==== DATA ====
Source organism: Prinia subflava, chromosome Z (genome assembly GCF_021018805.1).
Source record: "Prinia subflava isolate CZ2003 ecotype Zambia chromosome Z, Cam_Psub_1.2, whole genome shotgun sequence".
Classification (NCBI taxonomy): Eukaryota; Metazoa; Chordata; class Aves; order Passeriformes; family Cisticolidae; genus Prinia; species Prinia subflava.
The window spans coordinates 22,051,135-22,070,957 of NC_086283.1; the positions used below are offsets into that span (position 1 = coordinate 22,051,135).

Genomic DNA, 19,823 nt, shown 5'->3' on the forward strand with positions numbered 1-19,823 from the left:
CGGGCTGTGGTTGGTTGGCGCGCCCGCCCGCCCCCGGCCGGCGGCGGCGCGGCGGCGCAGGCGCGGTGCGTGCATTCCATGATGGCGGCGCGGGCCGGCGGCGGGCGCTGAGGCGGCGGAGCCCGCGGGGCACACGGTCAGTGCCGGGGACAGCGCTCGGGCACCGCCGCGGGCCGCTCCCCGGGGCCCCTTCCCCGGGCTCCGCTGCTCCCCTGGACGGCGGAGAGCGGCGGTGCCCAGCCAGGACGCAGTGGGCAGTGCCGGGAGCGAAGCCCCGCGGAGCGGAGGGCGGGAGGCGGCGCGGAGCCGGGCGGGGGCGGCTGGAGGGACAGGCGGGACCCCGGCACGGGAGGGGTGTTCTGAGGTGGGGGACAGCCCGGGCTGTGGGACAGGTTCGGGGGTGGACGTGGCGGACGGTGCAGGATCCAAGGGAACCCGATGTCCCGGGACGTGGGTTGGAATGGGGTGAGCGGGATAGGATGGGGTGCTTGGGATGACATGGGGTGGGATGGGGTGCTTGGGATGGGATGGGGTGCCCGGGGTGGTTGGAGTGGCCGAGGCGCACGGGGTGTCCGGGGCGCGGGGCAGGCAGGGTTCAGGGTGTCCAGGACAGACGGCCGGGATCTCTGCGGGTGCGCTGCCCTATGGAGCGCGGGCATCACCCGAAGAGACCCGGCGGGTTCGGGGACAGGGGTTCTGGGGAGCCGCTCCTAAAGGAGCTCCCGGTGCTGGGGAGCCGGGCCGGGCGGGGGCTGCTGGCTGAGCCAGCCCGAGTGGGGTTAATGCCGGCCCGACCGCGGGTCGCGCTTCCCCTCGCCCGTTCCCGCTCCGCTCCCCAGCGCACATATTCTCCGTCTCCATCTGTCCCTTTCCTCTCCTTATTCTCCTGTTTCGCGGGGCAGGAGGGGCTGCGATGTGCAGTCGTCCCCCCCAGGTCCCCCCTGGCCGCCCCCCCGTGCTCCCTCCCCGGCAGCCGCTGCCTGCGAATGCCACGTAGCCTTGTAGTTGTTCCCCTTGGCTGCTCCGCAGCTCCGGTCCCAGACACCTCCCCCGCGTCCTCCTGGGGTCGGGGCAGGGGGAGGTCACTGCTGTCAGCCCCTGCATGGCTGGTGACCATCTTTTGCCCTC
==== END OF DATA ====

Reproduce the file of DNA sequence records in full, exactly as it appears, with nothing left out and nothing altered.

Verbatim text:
Source organism: Prinia subflava, chromosome Z (genome assembly GCF_021018805.1).
Source record: "Prinia subflava isolate CZ2003 ecotype Zambia chromosome Z, Cam_Psub_1.2, whole genome shotgun sequence".
Classification (NCBI taxonomy): Eukaryota; Metazoa; Chordata; class Aves; order Passeriformes; family Cisticolidae; genus Prinia; species Prinia subflava.
The window spans coordinates 22,051,135-22,070,957 of NC_086283.1; the positions used below are offsets into that span (position 1 = coordinate 22,051,135).

Genomic DNA, 19,823 nt, shown 5'->3' on the forward strand with positions numbered 1-19,823 from the left:
CGGGCTGTGGTTGGTTGGCGCGCCCGCCCGCCCCCGGCCGGCGGCGGCGCGGCGGCGCAGGCGCGGTGCGTGCATTCCATGATGGCGGCGCGGGCCGGCGGCGGGCGCTGAGGCGGCGGAGCCCGCGGGGCACACGGTCAGTGCCGGGGACAGCGCTCGGGCACCGCCGCGGGCCGCTCCCCGGGGCCCCTTCCCCGGGCTCCGCTGCTCCCCTGGACGGCGGAGAGCGGCGGTGCCCAGCCAGGACGCAGTGGGCAGTGCCGGGAGCGAAGCCCCGCGGAGCGGAGGGCGGGAGGCGGCGCGGAGCCGGGCGGGGGCGGCTGGAGGGACAGGCGGGACCCCGGCACGGGAGGGGTGTTCTGAGGTGGGGGACAGCCCGGGCTGTGGGACAGGTTCGGGGGTGGACGTGGCGGACGGTGCAGGATCCAAGGGAACCCGATGTCCCGGGACGTGGGTTGGAATGGGGTGAGCGGGATAGGATGGGGTGCTTGGGATGACATGGGGTGGGATGGGGTGCTTGGGATGGGATGGGGTGCCCGGGGTGGTTGGAGTGGCCGAGGCGCACGGGGTGTCCGGGGCGCGGGGCAGGCAGGGTTCAGGGTGTCCAGGACAGACGGCCGGGATCTCTGCGGGTGCGCTGCCCTATGGAGCGCGGGCATCACCCGAAGAGACCCGGCGGGTTCGGGGACAGGGGTTCTGGGGAGCCGCTCCTAAAGGAGCTCCCGGTGCTGGGGAGCCGGGCCGGGCGGGGGCTGCTGGCTGAGCCAGCCCGAGTGGGGTTAATGCCGGCCCGACCGCGGGTCGCGCTTCCCCTCGCCCGTTCCCGCTCCGCTCCCCAGCGCACATATTCTCCGTCTCCATCTGTCCCTTTCCTCTCCTTATTCTCCTGTTTCGCGGGGCAGGAGGGGCTGCGATGTGCAGTCGTCCCCCCCAGGTCCCCCCTGGCCGCCCCCCCGTGCTCCCTCCCCGGCAGCCGCTGCCTGCGAATGCCACGTAGCCTTGTAGTTGTTCCCCTTGGCTGCTCCGCAGCTCCGGTCCCAGACACCTCCCCCGCGTCCTCCTGGGGTCGGGGCAGGGGGAGGTCACTGCTGTCAGCCCCTGCATGGCTGGTGACCATCTTTTGCCCTC